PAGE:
Green Chile Chapter 691
of the Experimental Aircraft Association

Education and support for general aviation

Recording Flights of Fancy

By Vivek Saxena

I have always naturally gravitated toward the technical side of aviation, and since my day job as a physicist involves grappling with problems of a more theoretical/mathematical nature, flight training has given me the opportunity to revisit and more deeply appreciate basic physics, engineering and aerodynamics. Between May and July of 2022, I took a series of introductory flights at a few flight schools in New Jersey with no plan of pursuing flight training. After all, it seemed very expensive and quite unaffordable unless one were to pace it out (resulting in protracted delays, lack of proficiency, and higher costs in the long term). I began gathering information and pestering my father (a rite of passage for all my technical pursuits) to partake in the knowhow. An important turning point for me was the Los Alamos Airport Open House on July 23, 2022, where I met Will Fox and David Young and other friends from EAA 691. Until that day, I had not been exposed to the world of experimental aviation and I was struck with awe to see all the complex airplanes that people had built with their bare hands.

It took me another year to develop enough conviction to actually get started with flight lessons, after some hiccups. Despite the sensible advice of flying multiple times in the week to retain proficiency, my primary occupation as a physicist does not leave much time for non-physics activities (mostly a personal lifestyle choice) and flight lessons are expensive at least here on the East Coast, so I am taking the slow approach and flying once a week, with occasional breaks. Will and David have very generously provided advice, suggestions and much needed critical analysis from a distance throughout this endeavor, and I am extremely grateful for my (mostly) long-distance association with EAA 691.

As I tend to be a slow learner and learning to fly involves acquiring and honing various motor skills and appreciating as well as anticipating the dynamics of the airplane, it struck me early on in my flight school research that it might be extremely beneficial to record my flight lessons for review. In this article, I will share details of my setup which I hope will be of use to others.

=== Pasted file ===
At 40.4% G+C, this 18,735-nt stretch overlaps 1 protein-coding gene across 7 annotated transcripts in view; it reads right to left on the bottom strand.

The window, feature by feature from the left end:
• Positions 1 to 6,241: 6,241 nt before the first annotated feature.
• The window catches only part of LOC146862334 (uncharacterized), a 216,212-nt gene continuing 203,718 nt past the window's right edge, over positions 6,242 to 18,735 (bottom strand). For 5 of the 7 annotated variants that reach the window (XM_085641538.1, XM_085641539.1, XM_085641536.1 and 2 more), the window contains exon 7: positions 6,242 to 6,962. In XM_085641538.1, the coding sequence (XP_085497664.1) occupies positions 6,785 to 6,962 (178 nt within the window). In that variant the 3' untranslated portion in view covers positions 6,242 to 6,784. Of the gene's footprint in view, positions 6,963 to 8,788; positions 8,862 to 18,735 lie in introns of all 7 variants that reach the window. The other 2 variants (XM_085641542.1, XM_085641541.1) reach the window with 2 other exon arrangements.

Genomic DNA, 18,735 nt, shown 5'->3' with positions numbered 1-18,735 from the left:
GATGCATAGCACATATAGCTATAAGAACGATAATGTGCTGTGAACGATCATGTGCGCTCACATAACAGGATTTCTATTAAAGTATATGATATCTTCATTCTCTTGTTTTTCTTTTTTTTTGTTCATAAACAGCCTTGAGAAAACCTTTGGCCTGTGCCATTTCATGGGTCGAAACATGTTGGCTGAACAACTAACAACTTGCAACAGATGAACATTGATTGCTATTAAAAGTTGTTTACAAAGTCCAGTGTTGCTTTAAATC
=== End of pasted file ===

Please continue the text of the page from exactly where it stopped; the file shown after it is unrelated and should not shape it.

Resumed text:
First of all, if you record your flight lessons with cockpit audio, it is important that your CFI be comfortable with it. Many flight schools and instructors are justifiably wary of this, as publicity often leads to problems. Also, the instructor should not feel inhibited in their instructional criticism of the student just because they are being recorded, so it definitely helps to have an honest conversation about the goals and expectations on the ground. My personal goal was to use these videos strictly for review and document my flight lesson journey, and I felt reviewing all the comments from the instructor (beyond the venerable “More right rudder!”) would be very helpful especially if I were not flying regularly enough; I never desired to put them in the public domain. I have been fortunate so far to have instructors who have permitted this. But if you do decide to put your aviation videos online, the AOPA has some useful advice [1, 2].

Recording requires a camera, and GoPro cameras seem to be popular choices. One does not need the most expensive or the fanciest camera in my view, but it is useful to have a camera with an inbuilt GPS and sensors to record some basic telemetry data. I currently use a GoPro Hero 10. (Note that the newest GoPro model, the Hero 12 has no GPS.) Where should you mount the camera? This boils down to a personal choice – see this video by cub pilot Joe Costanza for some pointers [3]. If you would like to use a single camera that also records cockpit (intercom) audio like I do, the best place to put it is inside the cockpit, preferably on the ceiling of the cockpit. GoPro cameras come with plastic mounts with double-sided 3M adhesive tape. These prove to be quite sturdy and can be easily replaced. Also, your camera is less likely to fly away into the wilderness if you mount it inside.